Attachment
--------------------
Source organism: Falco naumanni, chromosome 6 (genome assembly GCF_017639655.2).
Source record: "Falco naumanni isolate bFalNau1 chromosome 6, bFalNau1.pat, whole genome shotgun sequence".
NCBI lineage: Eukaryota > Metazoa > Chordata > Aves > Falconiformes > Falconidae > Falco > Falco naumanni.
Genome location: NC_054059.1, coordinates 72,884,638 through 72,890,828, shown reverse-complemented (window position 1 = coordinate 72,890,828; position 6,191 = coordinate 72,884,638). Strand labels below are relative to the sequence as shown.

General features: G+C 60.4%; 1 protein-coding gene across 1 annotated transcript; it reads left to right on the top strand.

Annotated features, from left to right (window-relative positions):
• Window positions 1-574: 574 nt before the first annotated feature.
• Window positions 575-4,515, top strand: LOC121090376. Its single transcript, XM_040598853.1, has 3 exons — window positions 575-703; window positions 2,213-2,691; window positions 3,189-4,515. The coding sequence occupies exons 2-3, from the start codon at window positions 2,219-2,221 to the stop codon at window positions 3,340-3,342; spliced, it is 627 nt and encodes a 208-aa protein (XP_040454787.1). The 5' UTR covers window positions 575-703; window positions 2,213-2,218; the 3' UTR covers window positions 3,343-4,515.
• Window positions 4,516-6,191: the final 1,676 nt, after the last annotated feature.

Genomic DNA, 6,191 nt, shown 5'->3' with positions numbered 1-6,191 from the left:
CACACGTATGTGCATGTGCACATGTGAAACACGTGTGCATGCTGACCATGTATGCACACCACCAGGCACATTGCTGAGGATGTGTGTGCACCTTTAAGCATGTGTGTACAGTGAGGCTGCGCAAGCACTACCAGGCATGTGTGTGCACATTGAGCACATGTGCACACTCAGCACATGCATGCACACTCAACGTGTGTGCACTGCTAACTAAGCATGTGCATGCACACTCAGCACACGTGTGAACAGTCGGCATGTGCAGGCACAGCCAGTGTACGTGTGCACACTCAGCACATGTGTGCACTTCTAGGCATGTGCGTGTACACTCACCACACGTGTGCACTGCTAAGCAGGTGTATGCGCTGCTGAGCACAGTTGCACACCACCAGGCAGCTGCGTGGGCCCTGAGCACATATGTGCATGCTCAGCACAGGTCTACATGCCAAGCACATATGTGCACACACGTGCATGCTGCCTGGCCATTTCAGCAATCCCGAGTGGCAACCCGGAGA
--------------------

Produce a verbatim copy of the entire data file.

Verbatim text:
Source organism: Falco naumanni, chromosome 6 (genome assembly GCF_017639655.2).
Source record: "Falco naumanni isolate bFalNau1 chromosome 6, bFalNau1.pat, whole genome shotgun sequence".
NCBI lineage: Eukaryota > Metazoa > Chordata > Aves > Falconiformes > Falconidae > Falco > Falco naumanni.
Genome location: NC_054059.1, coordinates 72,884,638 through 72,890,828, shown reverse-complemented (window position 1 = coordinate 72,890,828; position 6,191 = coordinate 72,884,638). Strand labels below are relative to the sequence as shown.

General features: G+C 60.4%; 1 protein-coding gene across 1 annotated transcript; it reads left to right on the top strand.

Annotated features, from left to right (window-relative positions):
• Window positions 1-574: 574 nt before the first annotated feature.
• Window positions 575-4,515, top strand: LOC121090376. Its single transcript, XM_040598853.1, has 3 exons — window positions 575-703; window positions 2,213-2,691; window positions 3,189-4,515. The coding sequence occupies exons 2-3, from the start codon at window positions 2,219-2,221 to the stop codon at window positions 3,340-3,342; spliced, it is 627 nt and encodes a 208-aa protein (XP_040454787.1). The 5' UTR covers window positions 575-703; window positions 2,213-2,218; the 3' UTR covers window positions 3,343-4,515.
• Window positions 4,516-6,191: the final 1,676 nt, after the last annotated feature.

Genomic DNA, 6,191 nt, shown 5'->3' with positions numbered 1-6,191 from the left:
CACACGTATGTGCATGTGCACATGTGAAACACGTGTGCATGCTGACCATGTATGCACACCACCAGGCACATTGCTGAGGATGTGTGTGCACCTTTAAGCATGTGTGTACAGTGAGGCTGCGCAAGCACTACCAGGCATGTGTGTGCACATTGAGCACATGTGCACACTCAGCACATGCATGCACACTCAACGTGTGTGCACTGCTAACTAAGCATGTGCATGCACACTCAGCACACGTGTGAACAGTCGGCATGTGCAGGCACAGCCAGTGTACGTGTGCACACTCAGCACATGTGTGCACTTCTAGGCATGTGCGTGTACACTCACCACACGTGTGCACTGCTAAGCAGGTGTATGCGCTGCTGAGCACAGTTGCACACCACCAGGCAGCTGCGTGGGCCCTGAGCACATATGTGCATGCTCAGCACAGGTCTACATGCCAAGCACATATGTGCACACACGTGCATGCTGCCTGGCCATTTCAGCAATCCCGAGTGGCAACCCGGAGA